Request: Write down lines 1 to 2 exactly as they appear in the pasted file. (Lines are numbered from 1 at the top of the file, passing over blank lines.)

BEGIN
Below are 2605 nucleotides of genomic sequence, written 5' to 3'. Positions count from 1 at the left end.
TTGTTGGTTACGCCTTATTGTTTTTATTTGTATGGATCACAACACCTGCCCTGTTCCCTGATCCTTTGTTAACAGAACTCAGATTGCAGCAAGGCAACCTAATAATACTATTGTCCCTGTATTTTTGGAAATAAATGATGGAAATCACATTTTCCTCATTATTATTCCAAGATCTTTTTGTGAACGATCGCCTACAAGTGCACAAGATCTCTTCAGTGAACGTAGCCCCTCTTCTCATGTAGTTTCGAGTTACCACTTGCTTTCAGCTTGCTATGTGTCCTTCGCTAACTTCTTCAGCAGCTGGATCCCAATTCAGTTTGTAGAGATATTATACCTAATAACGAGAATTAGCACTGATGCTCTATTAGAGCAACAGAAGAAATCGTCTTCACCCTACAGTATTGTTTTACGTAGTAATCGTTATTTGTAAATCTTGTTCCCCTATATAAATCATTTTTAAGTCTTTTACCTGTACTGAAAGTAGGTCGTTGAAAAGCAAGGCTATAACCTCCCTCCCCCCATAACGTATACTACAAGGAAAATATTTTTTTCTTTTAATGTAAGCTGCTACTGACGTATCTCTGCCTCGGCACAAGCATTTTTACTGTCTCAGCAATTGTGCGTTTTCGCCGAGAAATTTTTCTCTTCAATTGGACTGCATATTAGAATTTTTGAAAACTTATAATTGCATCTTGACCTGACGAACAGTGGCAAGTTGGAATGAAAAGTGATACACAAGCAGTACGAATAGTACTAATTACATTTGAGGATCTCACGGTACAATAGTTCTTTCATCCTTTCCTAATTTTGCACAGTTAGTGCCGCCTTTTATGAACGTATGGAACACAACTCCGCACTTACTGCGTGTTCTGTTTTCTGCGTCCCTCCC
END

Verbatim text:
Below are 2605 nucleotides of genomic sequence, written 5' to 3'. Positions count from 1 at the left end.
TTGTTGGTTACGCCTTATTGTTTTTATTTGTATGGATCACAACACCTGCCCTGTTCCCTGATCCTTTGTTAACAGAACTCAGATTGCAGCAAGGCAACCTAATAATACTATTGTCCCTGTATTTTTGGAAATAAATGATGGAAATCACATTTTCCTCATTATTATTCCAAGATCTTTTTGTGAACGATCGCCTACAAGTGCACAAGATCTCTTCAGTGAACGTAGCCCCTCTTCTCATGTAGTTTCGAGTTACCACTTGCTTTCAGCTTGCTATGTGTCCTTCGCTAACTTCTTCAGCAGCTGGATCCCAATTCAGTTTGTAGAGATATTATACCTAATAACGAGAATTAGCACTGATGCTCTATTAGAGCAACAGAAGAAATCGTCTTCACCCTACAGTATTGTTTTACGTAGTAATCGTTATTTGTAAATCTTGTTCCCCTATATAAATCATTTTTAAGTCTTTTACCTGTACTGAAAGTAGGTCGTTGAAAAGCAAGGCTATAACCTCCCTCCCCCCATAACGTATACTACAAGGAAAATATTTTTTTCTTTTAATGTAAGCTGCTACTGACGTATCTCTGCCTCGGCACAAGCATTTTTACTGTCTCAGCAATTGTGCGTTTTCGCCGAGAAATTTTTCTCTTCAATTGGACTGCATATTAGAATTTTTGAAAACTTATAATTGCATCTTGACCTGACGAACAGTGGCAAGTTGGAATGAAAAGTGATACACAAGCAGTACGAATAGTACTAATTACATTTGAGGATCTCACGGTACAATAGTTCTTTCATCCTTTCCTAATTTTGCACAGTTAGTGCCGCCTTTTATGAACGTATGGAACACAACTCCGCACTTACTGCGTGTTCTGTTTTCTGCGTCCCTCCC